By Aimee Benoit
Touring vaudeville shows gave Lethbridge audiences their first thrill of moving pictures, when short films were added to variety programs. However, feature films were soon the leading attraction.
The Bijou became the first regular movie house in Lethbridge in 1907, and by 1913 eight different theatres had opened. Some were purely movie houses, while some also hosted amateur plays or vaudeville shows, with programs changing up to three times per week. By 1920, movies had gone from sideshow novelty to mass entertainment.
Theatre architecture reflected the rapid rise of moving pictures. Because nitrate film was highly flammable, Lethbridge city council passed a by-law in 1908 requiring that all theatres be built of brick or stone. Street front awnings and ornate decorations added to the venues’ respectable appearance, while brightly illuminated signs promised spectacle and magic. One impressive early picture palace in Lethbridge was the Lyceum (1908-1925), also known as the Starland, the Star, the Phoenix, King’s, and Kings at different times.
Tucked away beside the Alexandra Hotel on the 300 block of 5 Street South, the Lyceum was a small but impressive theatre, with some 250 electric bulbs lighting up its distinctive, arched façade and recessed vestibule. This was the second theatre in Lethbridge, and although it did host live performances in its first two years, it later became strictly a movie house.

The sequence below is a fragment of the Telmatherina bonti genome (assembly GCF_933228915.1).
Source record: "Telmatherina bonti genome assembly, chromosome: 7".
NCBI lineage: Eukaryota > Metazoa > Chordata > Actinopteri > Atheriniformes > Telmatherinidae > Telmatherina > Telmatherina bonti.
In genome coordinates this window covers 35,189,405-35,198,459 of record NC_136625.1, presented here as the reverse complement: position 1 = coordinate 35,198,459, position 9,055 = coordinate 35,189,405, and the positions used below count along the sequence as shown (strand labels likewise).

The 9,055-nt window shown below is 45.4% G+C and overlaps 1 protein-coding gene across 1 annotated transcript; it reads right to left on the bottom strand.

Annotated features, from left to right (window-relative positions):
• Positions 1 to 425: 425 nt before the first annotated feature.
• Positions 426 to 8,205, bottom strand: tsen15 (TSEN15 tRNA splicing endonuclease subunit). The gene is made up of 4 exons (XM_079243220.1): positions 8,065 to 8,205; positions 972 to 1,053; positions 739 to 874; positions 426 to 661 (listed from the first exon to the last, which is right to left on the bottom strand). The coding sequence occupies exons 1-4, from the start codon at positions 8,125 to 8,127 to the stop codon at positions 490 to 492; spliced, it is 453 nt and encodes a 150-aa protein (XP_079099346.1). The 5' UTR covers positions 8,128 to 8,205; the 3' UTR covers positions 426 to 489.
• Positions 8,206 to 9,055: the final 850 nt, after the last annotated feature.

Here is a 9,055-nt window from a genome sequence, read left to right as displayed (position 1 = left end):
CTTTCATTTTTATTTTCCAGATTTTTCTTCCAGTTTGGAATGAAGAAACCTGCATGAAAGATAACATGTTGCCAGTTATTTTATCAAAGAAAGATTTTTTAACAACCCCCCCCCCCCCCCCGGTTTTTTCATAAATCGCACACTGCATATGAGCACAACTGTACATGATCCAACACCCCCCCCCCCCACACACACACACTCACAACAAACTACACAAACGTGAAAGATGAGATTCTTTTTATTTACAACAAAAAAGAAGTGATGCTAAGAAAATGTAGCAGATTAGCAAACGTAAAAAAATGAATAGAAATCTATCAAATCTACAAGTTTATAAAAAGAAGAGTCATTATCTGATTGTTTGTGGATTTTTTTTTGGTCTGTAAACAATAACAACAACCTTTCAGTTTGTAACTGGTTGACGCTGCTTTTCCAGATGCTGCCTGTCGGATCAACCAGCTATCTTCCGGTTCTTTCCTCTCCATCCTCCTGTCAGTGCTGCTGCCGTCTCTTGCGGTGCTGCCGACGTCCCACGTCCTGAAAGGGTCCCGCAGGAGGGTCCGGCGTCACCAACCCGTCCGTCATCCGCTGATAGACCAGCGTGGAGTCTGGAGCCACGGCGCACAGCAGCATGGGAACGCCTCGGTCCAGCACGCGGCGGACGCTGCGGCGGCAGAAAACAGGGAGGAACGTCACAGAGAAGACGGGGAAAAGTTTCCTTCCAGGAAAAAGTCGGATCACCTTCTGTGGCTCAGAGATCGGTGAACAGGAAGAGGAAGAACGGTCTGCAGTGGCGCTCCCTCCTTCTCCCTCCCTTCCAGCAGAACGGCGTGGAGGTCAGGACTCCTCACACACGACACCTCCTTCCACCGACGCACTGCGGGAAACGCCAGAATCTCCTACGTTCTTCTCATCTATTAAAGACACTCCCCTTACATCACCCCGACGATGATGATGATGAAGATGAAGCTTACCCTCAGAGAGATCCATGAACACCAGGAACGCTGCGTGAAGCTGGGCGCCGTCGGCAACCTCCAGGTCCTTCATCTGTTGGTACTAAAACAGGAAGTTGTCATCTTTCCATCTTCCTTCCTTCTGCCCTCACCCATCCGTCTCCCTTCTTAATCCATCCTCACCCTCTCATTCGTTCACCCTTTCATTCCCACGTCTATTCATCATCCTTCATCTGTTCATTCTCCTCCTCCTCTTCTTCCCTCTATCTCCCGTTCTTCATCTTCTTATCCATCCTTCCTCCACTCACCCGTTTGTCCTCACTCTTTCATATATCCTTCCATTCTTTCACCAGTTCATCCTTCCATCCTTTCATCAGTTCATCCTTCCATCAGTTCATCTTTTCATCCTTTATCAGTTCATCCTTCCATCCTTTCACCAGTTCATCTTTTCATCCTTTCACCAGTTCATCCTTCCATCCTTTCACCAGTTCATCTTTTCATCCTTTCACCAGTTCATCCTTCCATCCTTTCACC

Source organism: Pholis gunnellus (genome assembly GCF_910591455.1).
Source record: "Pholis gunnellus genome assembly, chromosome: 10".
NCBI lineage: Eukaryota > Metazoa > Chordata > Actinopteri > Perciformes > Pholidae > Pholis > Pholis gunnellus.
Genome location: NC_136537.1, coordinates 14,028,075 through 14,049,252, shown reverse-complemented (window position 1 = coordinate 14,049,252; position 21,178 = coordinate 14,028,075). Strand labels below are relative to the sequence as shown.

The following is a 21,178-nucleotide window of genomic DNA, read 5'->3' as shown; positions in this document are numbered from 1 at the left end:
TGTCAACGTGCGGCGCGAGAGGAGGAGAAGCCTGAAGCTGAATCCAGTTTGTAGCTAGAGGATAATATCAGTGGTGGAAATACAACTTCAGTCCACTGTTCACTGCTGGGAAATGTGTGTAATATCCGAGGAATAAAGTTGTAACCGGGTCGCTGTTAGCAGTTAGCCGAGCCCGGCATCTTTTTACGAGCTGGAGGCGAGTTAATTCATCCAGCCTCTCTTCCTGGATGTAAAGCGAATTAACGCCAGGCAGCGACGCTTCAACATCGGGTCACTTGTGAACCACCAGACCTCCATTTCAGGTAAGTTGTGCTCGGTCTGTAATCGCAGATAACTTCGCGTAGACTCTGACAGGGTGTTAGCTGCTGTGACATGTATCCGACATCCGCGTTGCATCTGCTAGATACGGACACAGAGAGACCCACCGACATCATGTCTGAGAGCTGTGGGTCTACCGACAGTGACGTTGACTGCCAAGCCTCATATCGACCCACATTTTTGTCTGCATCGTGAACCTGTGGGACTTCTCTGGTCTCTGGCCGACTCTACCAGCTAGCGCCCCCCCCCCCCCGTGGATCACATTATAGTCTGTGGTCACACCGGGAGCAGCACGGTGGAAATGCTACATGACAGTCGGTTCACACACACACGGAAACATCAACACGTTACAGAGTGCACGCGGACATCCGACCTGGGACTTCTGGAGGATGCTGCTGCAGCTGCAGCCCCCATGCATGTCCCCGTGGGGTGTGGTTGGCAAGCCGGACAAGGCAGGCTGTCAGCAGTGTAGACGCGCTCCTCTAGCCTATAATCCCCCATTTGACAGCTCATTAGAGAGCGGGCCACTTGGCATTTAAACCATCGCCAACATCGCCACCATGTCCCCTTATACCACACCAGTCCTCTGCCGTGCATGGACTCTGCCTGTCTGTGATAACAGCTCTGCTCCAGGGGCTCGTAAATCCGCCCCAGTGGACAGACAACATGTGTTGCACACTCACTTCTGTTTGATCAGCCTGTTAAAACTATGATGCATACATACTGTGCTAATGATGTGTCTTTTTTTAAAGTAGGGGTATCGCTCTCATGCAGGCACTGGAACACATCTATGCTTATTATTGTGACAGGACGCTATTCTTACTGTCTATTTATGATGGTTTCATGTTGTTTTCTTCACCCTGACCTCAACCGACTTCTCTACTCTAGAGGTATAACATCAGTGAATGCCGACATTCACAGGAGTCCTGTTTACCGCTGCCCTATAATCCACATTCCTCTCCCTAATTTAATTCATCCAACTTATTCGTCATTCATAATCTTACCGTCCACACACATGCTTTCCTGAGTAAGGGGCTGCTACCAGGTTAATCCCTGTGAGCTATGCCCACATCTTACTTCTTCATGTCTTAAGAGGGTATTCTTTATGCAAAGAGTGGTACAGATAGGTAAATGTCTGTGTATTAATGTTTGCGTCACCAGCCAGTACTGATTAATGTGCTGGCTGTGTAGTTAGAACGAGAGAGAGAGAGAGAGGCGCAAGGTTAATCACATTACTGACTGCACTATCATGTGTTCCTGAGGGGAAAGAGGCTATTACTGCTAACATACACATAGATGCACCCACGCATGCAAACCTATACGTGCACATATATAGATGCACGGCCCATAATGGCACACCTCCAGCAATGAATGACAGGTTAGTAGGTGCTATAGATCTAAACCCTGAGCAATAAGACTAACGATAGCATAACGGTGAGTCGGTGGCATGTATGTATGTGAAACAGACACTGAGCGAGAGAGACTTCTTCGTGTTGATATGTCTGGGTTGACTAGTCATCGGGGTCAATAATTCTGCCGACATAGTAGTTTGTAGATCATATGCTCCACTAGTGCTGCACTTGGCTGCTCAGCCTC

The Lyceum was built before building controls were introduced in 1908, which may explain why a wall collapsed in July 1909, during excavations for the hotel next door. After reopening that fall, the theatre was purchased by the Starland Company—a chain from Winnipeg, operating across western Canada.
In 1921, a young Calgarian named A. W. Shackleford was invited to manage the newly renamed Kings Theatre. He ran it for a year and returned in 1924 to purchase the lease. Tom Mix and Zane Grey cowboy movies brought in decent crowds, but the Kings struggled to turn a profit and closed in 1925.
During the golden age of picture palaces from the 1920s to 1940s, Lethbridge movie houses clustered on 5 Street South, but many later theatres followed development to the suburbs.
To learn more about the history of movies and theatres, check out the exhibit Cinescapes: movies in southwestern Alberta at the Galt Museum & Archives until Mon SEP 03.